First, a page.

Located in Eastern Asia, China borders North Korea, Russia, Mongolia, Kazakhstan, Kyrgyzstan, Tajikistan, Afghanistan, Pakistan, India, Nepal, Bhutan, Myanmar, Laos, and Vietnam. China comprises about one-fifteenth of the world’s landmass (9,572,900 square kilometres). Its coastline runs along the East China Sea, the Yellow Sea, and the South China Sea between North Korea and Vietnam. The greater part of the country is mountainous. In the southwest is Tibet; the Gobi Desert lies to the north. The capital city is Beijing.
China’s climate is characterised by dry seasons and wet monsoons, which lead to clear temperature differences in winter and summer. Due to the country’s complex topography, the climate changes from region to region.
Officially atheist, China is a country with diverse religious beliefs and freedom to practise them. The main religion is a combination of Buddhism, Confucianism, and Taoism (93%), while “other” (7%) includes Christians, Protestants, Catholics, Mormons, Muslims, and Jews. Han Chinese compose 92% of the ethnic make-up of the country, with Huang, Uygur, Hui, Yi, Tibetan, Miao, Manchu, Mongol, Buyi, Korean, and various other nationalities composing the rest.
China’s economy during the past 30 years has changed from a centrally planned system that was largely closed to international trade to a more market-oriented economy that has a rapidly growing private sector and is a major player in the global economy. Its major exports are electrical and other machinery including data processing equipment, apparel, textiles, iron and steel, and optical and medical equipment.
The rate of development has been extreme, with average GDP growth of 8% per year over the last 30 years. Most global economists expect the Chinese economy to become the largest in the world by the end of this century. While urban Chinese have seen significant increases to their standard of living, rural Chinese are still living in poverty. The Chinese currency is the renminbi or the Chinese yuan (sign: ¥).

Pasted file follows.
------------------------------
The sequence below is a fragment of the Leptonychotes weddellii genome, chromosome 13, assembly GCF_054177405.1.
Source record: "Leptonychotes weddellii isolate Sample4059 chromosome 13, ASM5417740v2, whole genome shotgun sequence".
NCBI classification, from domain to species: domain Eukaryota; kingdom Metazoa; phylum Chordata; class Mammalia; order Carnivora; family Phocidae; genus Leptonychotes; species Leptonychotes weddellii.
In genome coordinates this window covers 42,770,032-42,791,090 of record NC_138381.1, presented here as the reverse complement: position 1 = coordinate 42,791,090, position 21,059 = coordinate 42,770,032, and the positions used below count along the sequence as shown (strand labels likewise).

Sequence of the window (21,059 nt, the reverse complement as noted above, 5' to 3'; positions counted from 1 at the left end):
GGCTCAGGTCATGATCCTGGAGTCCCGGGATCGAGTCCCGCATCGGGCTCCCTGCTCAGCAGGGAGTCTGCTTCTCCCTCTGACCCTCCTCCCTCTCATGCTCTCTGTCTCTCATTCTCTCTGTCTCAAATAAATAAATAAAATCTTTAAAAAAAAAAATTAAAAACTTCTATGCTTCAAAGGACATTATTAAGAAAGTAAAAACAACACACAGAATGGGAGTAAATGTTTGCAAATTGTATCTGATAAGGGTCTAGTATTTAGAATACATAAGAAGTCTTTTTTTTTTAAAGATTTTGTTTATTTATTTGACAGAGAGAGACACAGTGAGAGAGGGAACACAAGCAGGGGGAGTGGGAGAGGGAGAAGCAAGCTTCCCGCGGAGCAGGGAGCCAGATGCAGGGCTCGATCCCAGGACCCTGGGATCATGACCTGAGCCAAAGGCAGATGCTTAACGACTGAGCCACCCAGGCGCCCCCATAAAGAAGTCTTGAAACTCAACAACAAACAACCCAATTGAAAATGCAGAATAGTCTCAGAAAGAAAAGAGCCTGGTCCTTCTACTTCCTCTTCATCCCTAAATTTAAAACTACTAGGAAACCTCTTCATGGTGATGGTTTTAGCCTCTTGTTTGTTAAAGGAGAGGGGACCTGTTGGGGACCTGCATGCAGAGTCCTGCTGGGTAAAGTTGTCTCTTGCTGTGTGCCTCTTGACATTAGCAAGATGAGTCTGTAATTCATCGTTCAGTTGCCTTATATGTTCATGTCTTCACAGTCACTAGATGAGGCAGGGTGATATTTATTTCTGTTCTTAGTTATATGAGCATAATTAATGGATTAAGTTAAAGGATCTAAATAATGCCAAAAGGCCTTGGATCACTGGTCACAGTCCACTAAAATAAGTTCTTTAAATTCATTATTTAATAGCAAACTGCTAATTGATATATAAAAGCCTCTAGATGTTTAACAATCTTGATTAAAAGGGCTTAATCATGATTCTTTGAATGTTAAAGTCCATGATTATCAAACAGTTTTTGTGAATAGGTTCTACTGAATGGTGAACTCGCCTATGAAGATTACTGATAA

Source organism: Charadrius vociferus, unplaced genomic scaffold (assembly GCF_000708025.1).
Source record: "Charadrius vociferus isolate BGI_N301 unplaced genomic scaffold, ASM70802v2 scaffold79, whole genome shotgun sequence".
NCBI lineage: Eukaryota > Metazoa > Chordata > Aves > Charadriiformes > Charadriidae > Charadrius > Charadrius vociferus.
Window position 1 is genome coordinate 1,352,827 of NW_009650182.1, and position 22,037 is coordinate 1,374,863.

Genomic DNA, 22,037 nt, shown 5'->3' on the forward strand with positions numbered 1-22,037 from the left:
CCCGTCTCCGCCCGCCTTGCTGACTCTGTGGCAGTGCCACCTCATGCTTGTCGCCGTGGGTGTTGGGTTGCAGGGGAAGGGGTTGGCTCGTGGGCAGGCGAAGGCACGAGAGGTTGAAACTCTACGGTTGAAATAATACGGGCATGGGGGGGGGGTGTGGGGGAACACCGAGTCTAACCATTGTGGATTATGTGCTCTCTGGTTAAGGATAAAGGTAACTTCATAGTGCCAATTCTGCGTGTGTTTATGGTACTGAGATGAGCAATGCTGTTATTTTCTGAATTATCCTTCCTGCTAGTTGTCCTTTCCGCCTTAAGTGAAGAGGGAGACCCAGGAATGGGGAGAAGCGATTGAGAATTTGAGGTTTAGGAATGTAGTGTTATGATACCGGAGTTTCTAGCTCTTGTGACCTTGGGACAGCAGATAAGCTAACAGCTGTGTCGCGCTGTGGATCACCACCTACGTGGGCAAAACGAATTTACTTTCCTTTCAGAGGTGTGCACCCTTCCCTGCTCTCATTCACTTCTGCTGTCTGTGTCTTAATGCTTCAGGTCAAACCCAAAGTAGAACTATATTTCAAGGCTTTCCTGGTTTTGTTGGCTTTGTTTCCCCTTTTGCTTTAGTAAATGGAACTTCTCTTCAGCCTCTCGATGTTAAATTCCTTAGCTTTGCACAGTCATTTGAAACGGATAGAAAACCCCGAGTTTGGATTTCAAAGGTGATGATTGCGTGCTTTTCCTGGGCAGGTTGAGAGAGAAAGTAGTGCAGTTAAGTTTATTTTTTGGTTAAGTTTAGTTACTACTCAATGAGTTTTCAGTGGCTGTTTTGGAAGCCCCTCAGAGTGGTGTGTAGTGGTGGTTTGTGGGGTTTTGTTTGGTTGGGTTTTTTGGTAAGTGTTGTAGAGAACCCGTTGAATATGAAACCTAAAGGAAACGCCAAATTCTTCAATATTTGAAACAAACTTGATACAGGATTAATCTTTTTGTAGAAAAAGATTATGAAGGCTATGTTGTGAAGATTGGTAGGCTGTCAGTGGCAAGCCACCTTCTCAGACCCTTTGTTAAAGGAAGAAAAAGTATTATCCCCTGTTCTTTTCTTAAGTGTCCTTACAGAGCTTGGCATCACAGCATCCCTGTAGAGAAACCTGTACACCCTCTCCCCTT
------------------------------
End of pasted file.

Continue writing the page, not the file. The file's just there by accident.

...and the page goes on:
Food costs are generally reasonable in China; housing is the major expense. Contacts are important for finding the best place to live, so students should begin talking to people as soon as they get to China for comfortable but reasonably priced living arrangements. In general, western China tends to be cheaper than the eastern port cities of Beijing, Qingdao, Shanghai, and Guangzhou. In Beijing, both furnished and unfurnished properties are available. Furnished houses are very easy to find in the rental market of Beijing.
Most Chinese universities and colleges provide various levels of on-campus accommodation to international students at different costs to suit different budgets. International students can choose their accommodation when they arrive at the school. On-campus accommodation is usually the cheapest alternative. For travel between cities, buses and boats are almost always cheaper than trains and planes.
The Chinese government has placed priority on developing education. It is revitalising the country through science and education, intensifying the reform of educational system, and implementing nine-year compulsory education. Governments at all levels are increasing their investment in education. China’s education system includes pre-school, primary school, secondary school, high school, university and college, as well as graduate school education.
In the last several years, the number of international students coming to China has more than doubled, due to China’s growing economy and improving higher education system. In March of 2010, the Ministry of Education of the People’s Republic of China announced a total of 238,184 international students were studying in China in 2009. The top five countries with the largest numbers of international students in China are South Korea, Japan, the United States, Vietnam and Indonesia.
The student visa is divided into an X visa and an F visa. An X visa is issued to foreigners who come to China for study, advanced studies, or fieldwork for more than six months. An F visa is issued to foreigners who come with the same purpose but for a period of less than six months. An X visa is valid only for 30 days from the date of arrival during which time the international student and their university must seek a temporary residence permit for the duration of their study or internship, to a maximum of 12 months.
International students are not permitted to work on this visa without permission, and should contact their university or employer after they have settled in to see what can be arranged. All foreign students pursuing higher education in China for a period of over six months need to get travel insurance, student health insurance, and emergency insurance. Students can purchase their insurance from their home country or from the university admission office during registration.